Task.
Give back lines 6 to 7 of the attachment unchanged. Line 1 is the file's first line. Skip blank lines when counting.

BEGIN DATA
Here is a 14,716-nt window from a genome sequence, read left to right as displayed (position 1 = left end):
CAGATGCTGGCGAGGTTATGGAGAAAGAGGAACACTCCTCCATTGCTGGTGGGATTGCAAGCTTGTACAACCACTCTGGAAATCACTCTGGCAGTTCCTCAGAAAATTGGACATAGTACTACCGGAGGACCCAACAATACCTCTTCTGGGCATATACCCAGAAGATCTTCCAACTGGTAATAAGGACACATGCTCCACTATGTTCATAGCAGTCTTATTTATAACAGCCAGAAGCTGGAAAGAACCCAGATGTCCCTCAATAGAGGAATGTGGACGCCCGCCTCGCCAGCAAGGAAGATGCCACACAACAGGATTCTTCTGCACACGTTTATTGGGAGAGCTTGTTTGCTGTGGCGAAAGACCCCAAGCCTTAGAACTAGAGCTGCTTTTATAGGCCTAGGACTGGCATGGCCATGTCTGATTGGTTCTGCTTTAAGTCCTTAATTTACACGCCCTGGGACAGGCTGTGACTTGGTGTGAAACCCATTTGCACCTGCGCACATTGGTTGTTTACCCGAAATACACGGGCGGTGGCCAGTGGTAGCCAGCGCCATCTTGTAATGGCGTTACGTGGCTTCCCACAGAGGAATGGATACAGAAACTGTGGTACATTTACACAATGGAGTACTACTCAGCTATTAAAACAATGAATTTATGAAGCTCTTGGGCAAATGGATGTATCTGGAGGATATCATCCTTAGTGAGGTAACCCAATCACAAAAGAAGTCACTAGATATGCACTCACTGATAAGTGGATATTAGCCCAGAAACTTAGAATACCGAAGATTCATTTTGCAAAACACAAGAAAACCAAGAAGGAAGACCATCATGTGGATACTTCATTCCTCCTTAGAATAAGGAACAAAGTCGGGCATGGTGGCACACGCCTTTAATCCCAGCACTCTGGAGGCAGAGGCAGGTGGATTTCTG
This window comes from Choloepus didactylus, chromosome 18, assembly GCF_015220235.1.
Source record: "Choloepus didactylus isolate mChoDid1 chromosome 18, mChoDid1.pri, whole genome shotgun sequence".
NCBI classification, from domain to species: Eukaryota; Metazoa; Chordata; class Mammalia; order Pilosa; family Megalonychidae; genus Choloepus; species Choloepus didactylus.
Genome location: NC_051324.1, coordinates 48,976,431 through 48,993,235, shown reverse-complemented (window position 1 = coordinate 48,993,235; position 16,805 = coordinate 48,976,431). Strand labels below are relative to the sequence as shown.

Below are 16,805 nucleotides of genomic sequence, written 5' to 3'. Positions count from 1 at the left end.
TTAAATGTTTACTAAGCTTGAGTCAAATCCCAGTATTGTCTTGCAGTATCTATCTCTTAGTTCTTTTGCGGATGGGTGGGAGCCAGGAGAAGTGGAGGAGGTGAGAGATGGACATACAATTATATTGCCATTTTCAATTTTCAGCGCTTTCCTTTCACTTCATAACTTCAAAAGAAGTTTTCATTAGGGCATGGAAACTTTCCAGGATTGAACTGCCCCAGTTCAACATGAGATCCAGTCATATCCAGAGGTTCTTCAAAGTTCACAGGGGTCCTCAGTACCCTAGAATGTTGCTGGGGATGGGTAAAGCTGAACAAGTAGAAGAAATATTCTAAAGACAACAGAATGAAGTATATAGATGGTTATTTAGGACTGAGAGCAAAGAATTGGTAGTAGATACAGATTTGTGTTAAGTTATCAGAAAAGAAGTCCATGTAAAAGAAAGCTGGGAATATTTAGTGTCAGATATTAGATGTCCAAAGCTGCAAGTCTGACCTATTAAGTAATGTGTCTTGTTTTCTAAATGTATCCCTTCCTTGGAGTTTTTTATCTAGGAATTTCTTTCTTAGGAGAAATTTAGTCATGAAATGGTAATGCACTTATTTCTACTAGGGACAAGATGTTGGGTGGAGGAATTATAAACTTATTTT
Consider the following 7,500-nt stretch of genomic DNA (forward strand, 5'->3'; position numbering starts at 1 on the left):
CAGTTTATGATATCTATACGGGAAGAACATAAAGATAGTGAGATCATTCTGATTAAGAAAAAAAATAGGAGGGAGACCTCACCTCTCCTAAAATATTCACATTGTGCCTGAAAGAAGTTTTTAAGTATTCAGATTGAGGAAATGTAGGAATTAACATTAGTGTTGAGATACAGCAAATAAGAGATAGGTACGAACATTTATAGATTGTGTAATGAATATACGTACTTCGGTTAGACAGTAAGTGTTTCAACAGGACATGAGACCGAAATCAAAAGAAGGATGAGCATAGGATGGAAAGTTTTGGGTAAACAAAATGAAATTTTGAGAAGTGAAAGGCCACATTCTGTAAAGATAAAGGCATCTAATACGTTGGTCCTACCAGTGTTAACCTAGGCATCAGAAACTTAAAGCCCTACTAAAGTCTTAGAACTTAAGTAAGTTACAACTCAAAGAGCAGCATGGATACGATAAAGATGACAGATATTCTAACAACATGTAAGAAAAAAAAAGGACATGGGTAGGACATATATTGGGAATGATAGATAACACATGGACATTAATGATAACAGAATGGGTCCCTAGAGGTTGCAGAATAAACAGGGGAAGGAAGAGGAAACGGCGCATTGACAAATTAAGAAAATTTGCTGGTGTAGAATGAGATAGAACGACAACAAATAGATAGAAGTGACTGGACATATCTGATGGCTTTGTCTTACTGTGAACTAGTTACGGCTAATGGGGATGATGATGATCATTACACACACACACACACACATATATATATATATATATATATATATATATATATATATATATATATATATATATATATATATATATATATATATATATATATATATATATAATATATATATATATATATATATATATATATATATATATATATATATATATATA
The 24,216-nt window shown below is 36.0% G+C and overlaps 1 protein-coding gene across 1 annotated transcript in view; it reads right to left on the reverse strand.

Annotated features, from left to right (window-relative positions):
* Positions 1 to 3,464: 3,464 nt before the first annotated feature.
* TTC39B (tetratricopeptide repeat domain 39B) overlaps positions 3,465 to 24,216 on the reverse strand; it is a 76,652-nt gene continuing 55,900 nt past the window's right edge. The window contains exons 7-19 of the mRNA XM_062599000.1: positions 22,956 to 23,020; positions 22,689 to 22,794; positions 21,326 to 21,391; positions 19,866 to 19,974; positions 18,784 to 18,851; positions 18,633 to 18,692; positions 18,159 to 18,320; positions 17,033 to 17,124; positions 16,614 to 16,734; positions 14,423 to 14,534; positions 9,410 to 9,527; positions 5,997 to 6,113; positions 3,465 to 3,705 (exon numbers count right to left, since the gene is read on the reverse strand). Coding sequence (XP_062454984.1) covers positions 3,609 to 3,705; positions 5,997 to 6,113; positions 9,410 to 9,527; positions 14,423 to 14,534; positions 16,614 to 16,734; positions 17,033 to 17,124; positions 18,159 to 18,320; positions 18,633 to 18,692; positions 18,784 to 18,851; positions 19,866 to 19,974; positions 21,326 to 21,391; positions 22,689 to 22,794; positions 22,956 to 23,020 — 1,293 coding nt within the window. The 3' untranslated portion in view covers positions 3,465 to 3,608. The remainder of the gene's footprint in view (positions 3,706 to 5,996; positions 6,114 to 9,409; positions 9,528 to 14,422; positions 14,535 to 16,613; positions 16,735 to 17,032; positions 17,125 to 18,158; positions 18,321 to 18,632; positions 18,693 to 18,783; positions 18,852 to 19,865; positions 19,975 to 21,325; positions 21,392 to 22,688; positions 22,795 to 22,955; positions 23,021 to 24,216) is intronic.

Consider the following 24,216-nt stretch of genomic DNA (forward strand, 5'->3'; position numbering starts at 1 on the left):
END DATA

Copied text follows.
Genome location: NC_051324.1, coordinates 48,976,431 through 48,993,235, shown reverse-complemented (window position 1 = coordinate 48,993,235; position 16,805 = coordinate 48,976,431). Strand labels below are relative to the sequence as shown.

Below are 16,805 nucleotides of genomic sequence, written 5' to 3'. Positions count from 1 at the left end.